The question is not, then, how far does the door ope, but where should the bicyclist aim his or her wheel track? The only safe answer is on the lane line (the one separating bike lane from “car lane”), or at most 6″ to the right. Any closer and there is a risk of a handlebar catching on a door opened suddenly, potentially sending the rider leftward into overtaking traffic (this is what killed Dana Laird, and hers is not the only case).

    Thus it is fair to say that most, or even all, of the bike lane is not safe to ride in, if you consider that all of the 2′ width of the bicyclist must be out of the Door Zone, including a little shy distance.

    Boston Biker recognizes this by saying “I would recommend you ride on the left white line when using this bike lane.” But this is a contradiction: use the bike lane by riding outside of it! (The traffic law normally requires drivers–including bicyclists–to ride within a single lane.)

    How obvious is it to the beginners that the bike lane is supposed to attract that the only safe place to ride is with your wheel in the leftmost part of the lane, or maybe even a little further to the left?

    Also, how can you explain to passing motorists that it’s okay to be “hanging” outside of the bike lane?

    I have recently been frequently harassed for riding outside the bike lane on Columbus. Typically this is for being completely outside the bike lane, not just on the lane line. Usually I’m far outside the lane when I see that it is completely blocked by illegal parking (which, as this article suggests, happens about once per two blocks on average). It also happens when I want to exercise my newly-won right to cycle abreast of another bicyclist (to engage in conversation). In none of these cases was I preventing a motorist from moving forward, since the wide median means that there is almost always room to safely pass. They feel it is their right and duty to remind me that there is a “safe” bike lane that I should be riding in.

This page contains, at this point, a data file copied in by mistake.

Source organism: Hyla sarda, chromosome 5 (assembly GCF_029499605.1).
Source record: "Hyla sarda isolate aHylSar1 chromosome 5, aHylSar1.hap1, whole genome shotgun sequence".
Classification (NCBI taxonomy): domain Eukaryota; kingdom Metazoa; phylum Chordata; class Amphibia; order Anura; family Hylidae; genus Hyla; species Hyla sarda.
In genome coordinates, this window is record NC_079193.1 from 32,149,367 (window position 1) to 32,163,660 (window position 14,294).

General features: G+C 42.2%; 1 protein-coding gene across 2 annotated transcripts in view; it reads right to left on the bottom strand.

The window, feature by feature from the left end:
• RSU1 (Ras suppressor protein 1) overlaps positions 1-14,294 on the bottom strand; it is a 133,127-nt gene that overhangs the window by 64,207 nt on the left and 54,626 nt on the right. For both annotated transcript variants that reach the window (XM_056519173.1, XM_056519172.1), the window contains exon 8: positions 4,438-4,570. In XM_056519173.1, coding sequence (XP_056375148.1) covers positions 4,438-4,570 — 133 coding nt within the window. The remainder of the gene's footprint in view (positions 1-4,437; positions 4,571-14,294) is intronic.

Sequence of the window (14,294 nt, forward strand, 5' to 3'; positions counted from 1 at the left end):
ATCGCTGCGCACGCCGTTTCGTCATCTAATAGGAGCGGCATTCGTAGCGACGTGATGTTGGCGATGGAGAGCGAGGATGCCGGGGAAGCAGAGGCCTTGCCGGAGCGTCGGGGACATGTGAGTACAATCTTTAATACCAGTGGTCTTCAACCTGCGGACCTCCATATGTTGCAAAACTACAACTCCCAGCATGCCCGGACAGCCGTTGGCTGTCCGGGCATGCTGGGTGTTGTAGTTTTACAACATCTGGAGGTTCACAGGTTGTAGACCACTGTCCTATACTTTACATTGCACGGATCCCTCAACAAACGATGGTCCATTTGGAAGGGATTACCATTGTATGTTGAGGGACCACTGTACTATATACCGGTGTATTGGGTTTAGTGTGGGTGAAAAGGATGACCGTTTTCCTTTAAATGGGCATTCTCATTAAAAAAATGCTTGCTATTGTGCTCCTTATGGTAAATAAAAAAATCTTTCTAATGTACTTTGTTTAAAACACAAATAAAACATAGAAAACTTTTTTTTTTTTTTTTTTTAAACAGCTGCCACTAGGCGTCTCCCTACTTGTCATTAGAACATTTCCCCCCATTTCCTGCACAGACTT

23. By Paul Schimek on Mar 23, 2010 | Reply

    See more about the proposed door-zone bike lanes on Centre St in J.P.

    These would be just like those on Columbus Ave, except with slower traffic, much more parking turnover, no right-turn lanes, and no flush median.

  24. By Paul Schimek on Mar 23, 2010 | Reply

    Mr. Boston Biker, please be true to your own advice: “I would recommend you ride on the left white line when using this bike lane.”
    Change the red/green overlay on the pictures and the white & red diagram to show that only the left lane stripe is “green”.

    I looked again at the image with the measuring tape against the car door. For the record, it shows the edge of the door at the 24″ mark, not 26″. In any case, there is no way that a bicyclist with normal handlebars with wheel track centered in the “green” (left half of the bike lane) could avoid hitting that door if opened suddenly.

  25. By bostonbiker on Mar 23, 2010 | Reply

    Paul: What makes you think I am a boy? and also you are very persistent, some might even say annoying in your assertion that people are going to get hurt in these lanes, and while I am all for safety, I think that life caries a certain amount of risk, you are letting perfect be the enemy of good.

    Bike lanes get more people riding bikes, that is pretty solidly backed up by a shit load of studies. When all the surveys/studies/etc I have read show that bike infrastructure (even GASP imperfect bike infrastructure) does more good than harm.